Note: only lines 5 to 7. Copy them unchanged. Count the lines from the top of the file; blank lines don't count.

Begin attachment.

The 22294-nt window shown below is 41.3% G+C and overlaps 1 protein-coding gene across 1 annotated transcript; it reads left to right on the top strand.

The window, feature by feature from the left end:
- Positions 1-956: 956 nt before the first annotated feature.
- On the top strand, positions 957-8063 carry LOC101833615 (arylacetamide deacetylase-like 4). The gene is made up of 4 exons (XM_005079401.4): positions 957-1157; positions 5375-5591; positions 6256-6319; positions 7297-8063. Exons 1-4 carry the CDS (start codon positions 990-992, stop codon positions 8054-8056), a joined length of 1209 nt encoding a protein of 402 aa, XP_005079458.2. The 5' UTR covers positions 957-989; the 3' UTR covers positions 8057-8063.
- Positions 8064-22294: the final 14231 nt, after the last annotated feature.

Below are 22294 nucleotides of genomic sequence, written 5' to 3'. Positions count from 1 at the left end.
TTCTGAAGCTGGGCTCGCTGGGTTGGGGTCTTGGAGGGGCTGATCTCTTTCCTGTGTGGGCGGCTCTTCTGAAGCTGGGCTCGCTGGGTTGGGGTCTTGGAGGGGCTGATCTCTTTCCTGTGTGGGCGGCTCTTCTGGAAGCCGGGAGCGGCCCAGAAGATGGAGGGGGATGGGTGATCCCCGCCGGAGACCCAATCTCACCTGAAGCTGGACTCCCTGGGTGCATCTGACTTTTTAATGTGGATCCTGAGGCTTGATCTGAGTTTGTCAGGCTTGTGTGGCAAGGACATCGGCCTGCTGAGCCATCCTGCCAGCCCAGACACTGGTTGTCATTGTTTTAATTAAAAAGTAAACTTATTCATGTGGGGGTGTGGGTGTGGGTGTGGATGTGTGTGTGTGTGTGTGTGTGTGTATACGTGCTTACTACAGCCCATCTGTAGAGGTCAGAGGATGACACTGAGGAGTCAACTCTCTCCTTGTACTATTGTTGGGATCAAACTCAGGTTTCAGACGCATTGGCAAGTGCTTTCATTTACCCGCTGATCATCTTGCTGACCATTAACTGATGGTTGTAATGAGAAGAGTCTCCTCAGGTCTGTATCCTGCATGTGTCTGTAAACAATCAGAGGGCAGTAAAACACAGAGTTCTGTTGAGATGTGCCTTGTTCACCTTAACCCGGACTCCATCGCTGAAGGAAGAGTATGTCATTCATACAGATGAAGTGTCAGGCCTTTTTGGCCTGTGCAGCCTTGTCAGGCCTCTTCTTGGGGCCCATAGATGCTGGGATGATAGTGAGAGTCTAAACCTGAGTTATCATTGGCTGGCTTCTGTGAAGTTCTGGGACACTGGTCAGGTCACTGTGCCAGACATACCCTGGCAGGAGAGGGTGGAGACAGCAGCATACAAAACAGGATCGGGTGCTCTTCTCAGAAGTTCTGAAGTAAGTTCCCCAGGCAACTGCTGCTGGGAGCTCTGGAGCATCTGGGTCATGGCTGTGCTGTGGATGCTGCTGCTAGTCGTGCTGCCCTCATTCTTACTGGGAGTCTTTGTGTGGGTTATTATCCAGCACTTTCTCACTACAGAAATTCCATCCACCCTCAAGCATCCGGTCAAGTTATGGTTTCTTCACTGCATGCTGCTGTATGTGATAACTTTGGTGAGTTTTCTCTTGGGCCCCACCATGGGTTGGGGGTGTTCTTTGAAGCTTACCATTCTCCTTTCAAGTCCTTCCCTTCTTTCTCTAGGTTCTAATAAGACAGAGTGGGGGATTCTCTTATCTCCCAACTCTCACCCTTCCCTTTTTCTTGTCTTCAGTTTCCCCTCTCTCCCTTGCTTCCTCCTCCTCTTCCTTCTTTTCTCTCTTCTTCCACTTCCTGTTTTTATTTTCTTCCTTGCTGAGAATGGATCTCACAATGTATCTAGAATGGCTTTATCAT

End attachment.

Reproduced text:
- Positions 8064-22294: the final 14231 nt, after the last annotated feature.

Below are 22294 nucleotides of genomic sequence, written 5' to 3'. Positions count from 1 at the left end.
TTCTGAAGCTGGGCTCGCTGGGTTGGGGTCTTGGAGGGGCTGATCTCTTTCCTGTGTGGGCGGCTCTTCTGAAGCTGGGCTCGCTGGGTTGGGGTCTTGGAGGGGCTGATCTCTTTCCTGTGTGGGCGGCTCTTCTGGAAGCCGGGAGCGGCCCAGAAGATGGAGGGGGATGGGTGATCCCCGCCGGAGACCCAATCTCACCTGAAGCTGGACTCCCTGGGTGCATCTGACTTTTTAATGTGGATCCTGAGGCTTGATCTGAGTTTGTCAGGCTTGTGTGGCAAGGACATCGGCCTGCTGAGCCATCCTGCCAGCCCAGACACTGGTTGTCATTGTTTTAATTAAAAAGTAAACTTATTCATGTGGGGGTGTGGGTGTGGGTGTGGATGTGTGTGTGTGTGTGTGTGTGTGTATACGTGCTTACTACAGCCCATCTGTAGAGGTCAGAGGATGACACTGAGGAGTCAACTCTCTCCTTGTACTATTGTTGGGATCAAACTCAGGTTTCAGACGCATTGGCAAGTGCTTTCATTTACCCGCTGATCATCTTGCTGACCATTAACTGATGGTTGTAATGAGAAGAGTCTCCTCAGGTCTGTATCCTGCATGTGTCTGTAAACAATCAGAGGGCAGTAAAACACAGAGTTCTGTTGAGATGTGCCTTGTTCACCTTAACCCGGACTCCATCGCTGAAGGAAGAGTATGTCATTCATACAGATGAAGTGTCAGGCCTTTTTGGCCTGTGCAGCCTTGTCAGGCCTCTTCTTGGGGCCCATAGATGCTGGGATGATAGTGAGAGTCTAAACCTGAGTTATCATTGGCTGGCTTCTGTGAAGTTCTGGGACACTGGTCAGGTCACTGTGCCAGACATACCCTGGCAGGAGAGGGTGGAGACAGCAGCATACAAAACAGGATCGGGTGCTCTTCTCAGAAGTTCTGAAGTAAGTTCCCCAGGCAACTGCTGCTGGGAGCTCTGGAGCATCTGGGTCATGGCTGTGCTGTGGATGCTGCTGCTAGTCGTGCTGCCCTCATTCTTACTGGGAGTCTTTGTGTGGGTTATTATCCAGCACTTTCTCACTACAGAAATTCCATCCACCCTCAAGCATCCGGTCAAGTTATGGTTTCTTCACTGCATGCTGCTGTATGTGATAACTTTGGTGAGTTTTCTCTTGGGCCCCACCATGGGTTGGGGGTGTTCTTTGAAGCTTACCATTCTCCTTTCAAGTCCTTCCCTTCTTTCTCTAGGTTCTAATAAGACAGAGTGGGGGATTCTCTTATCTCCCAACTCTCACCCTTCCCTTTTTCTTGTCTTCAGTTTCCCCTCTCTCCCTTGCTTCCTCCTCCTCTTCCTTCTTTTCTCTCTTCTTCCACTTCCTGTTTTTATTTTCTTCCTTGCTGAGAATGGATCTCACAATGTATCTAGAATGGCTTTATCAT